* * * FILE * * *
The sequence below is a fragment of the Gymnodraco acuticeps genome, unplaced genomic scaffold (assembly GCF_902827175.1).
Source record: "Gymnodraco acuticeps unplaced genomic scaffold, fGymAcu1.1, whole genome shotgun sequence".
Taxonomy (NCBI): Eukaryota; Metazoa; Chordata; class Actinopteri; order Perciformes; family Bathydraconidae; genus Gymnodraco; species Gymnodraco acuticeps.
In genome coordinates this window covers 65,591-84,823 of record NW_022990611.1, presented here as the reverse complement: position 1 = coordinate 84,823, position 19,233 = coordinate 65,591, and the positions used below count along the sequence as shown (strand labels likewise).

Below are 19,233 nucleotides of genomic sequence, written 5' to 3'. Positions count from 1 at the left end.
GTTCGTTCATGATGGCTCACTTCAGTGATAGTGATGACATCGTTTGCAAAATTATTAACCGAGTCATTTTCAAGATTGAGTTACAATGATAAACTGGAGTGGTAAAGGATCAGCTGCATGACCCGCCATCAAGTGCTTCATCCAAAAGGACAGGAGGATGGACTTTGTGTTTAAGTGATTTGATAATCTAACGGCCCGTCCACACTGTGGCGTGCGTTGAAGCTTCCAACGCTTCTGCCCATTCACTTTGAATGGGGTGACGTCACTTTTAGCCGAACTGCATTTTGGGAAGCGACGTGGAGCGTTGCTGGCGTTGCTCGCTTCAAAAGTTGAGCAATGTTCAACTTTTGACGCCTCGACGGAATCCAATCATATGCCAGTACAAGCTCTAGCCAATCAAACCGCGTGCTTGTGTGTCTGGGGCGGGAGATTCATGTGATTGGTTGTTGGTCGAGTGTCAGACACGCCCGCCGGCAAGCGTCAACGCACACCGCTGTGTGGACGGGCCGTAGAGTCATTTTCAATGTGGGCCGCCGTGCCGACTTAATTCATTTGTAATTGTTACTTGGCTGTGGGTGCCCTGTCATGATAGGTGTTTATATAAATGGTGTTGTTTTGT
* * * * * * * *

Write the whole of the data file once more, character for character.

The sequence below is a fragment of the Gymnodraco acuticeps genome, unplaced genomic scaffold (assembly GCF_902827175.1).
Source record: "Gymnodraco acuticeps unplaced genomic scaffold, fGymAcu1.1, whole genome shotgun sequence".
Taxonomy (NCBI): Eukaryota; Metazoa; Chordata; class Actinopteri; order Perciformes; family Bathydraconidae; genus Gymnodraco; species Gymnodraco acuticeps.
In genome coordinates this window covers 65,591-84,823 of record NW_022990611.1, presented here as the reverse complement: position 1 = coordinate 84,823, position 19,233 = coordinate 65,591, and the positions used below count along the sequence as shown (strand labels likewise).

Below are 19,233 nucleotides of genomic sequence, written 5' to 3'. Positions count from 1 at the left end.
GTTCGTTCATGATGGCTCACTTCAGTGATAGTGATGACATCGTTTGCAAAATTATTAACCGAGTCATTTTCAAGATTGAGTTACAATGATAAACTGGAGTGGTAAAGGATCAGCTGCATGACCCGCCATCAAGTGCTTCATCCAAAAGGACAGGAGGATGGACTTTGTGTTTAAGTGATTTGATAATCTAACGGCCCGTCCACACTGTGGCGTGCGTTGAAGCTTCCAACGCTTCTGCCCATTCACTTTGAATGGGGTGACGTCACTTTTAGCCGAACTGCATTTTGGGAAGCGACGTGGAGCGTTGCTGGCGTTGCTCGCTTCAAAAGTTGAGCAATGTTCAACTTTTGACGCCTCGACGGAATCCAATCATATGCCAGTACAAGCTCTAGCCAATCAAACCGCGTGCTTGTGTGTCTGGGGCGGGAGATTCATGTGATTGGTTGTTGGTCGAGTGTCAGACACGCCCGCCGGCAAGCGTCAACGCACACCGCTGTGTGGACGGGCCGTAGAGTCATTTTCAATGTGGGCCGCCGTGCCGACTTAATTCATTTGTAATTGTTACTTGGCTGTGGGTGCCCTGTCATGATAGGTGTTTATATAAATGGTGTTGTTTTGT